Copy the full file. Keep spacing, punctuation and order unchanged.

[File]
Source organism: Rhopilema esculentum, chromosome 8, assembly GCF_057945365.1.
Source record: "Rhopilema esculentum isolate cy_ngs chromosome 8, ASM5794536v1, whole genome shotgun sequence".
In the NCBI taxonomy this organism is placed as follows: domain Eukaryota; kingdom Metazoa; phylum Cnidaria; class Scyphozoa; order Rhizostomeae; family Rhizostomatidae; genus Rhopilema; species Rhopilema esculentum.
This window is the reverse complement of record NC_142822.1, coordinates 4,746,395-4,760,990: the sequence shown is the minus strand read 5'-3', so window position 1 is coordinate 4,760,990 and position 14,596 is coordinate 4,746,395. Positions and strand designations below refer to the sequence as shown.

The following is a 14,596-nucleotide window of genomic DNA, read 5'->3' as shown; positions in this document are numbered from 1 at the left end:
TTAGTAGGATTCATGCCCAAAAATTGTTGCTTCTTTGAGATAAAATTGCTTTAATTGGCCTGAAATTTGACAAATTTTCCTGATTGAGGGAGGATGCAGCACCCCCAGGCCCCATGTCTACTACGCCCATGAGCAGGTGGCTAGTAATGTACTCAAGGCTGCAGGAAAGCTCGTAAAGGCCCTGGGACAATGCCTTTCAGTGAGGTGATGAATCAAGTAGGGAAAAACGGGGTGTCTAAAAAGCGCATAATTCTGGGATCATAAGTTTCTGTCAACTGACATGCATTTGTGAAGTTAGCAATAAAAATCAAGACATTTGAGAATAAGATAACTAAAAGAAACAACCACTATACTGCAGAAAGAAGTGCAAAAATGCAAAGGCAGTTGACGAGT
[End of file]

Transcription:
Source organism: Rhopilema esculentum, chromosome 8, assembly GCF_057945365.1.
Source record: "Rhopilema esculentum isolate cy_ngs chromosome 8, ASM5794536v1, whole genome shotgun sequence".
In the NCBI taxonomy this organism is placed as follows: domain Eukaryota; kingdom Metazoa; phylum Cnidaria; class Scyphozoa; order Rhizostomeae; family Rhizostomatidae; genus Rhopilema; species Rhopilema esculentum.
This window is the reverse complement of record NC_142822.1, coordinates 4,746,395-4,760,990: the sequence shown is the minus strand read 5'-3', so window position 1 is coordinate 4,760,990 and position 14,596 is coordinate 4,746,395. Positions and strand designations below refer to the sequence as shown.

The following is a 14,596-nucleotide window of genomic DNA, read 5'->3' as shown; positions in this document are numbered from 1 at the left end:
TTAGTAGGATTCATGCCCAAAAATTGTTGCTTCTTTGAGATAAAATTGCTTTAATTGGCCTGAAATTTGACAAATTTTCCTGATTGAGGGAGGATGCAGCACCCCCAGGCCCCATGTCTACTACGCCCATGAGCAGGTGGCTAGTAATGTACTCAAGGCTGCAGGAAAGCTCGTAAAGGCCCTGGGACAATGCCTTTCAGTGAGGTGATGAATCAAGTAGGGAAAAACGGGGTGTCTAAAAAGCGCATAATTCTGGGATCATAAGTTTCTGTCAACTGACATGCATTTGTGAAGTTAGCAATAAAAATCAAGACATTTGAGAATAAGATAACTAAAAGAAACAACCACTATACTGCAGAAAGAAGTGCAAAAATGCAAAGGCAGTTGACGAGT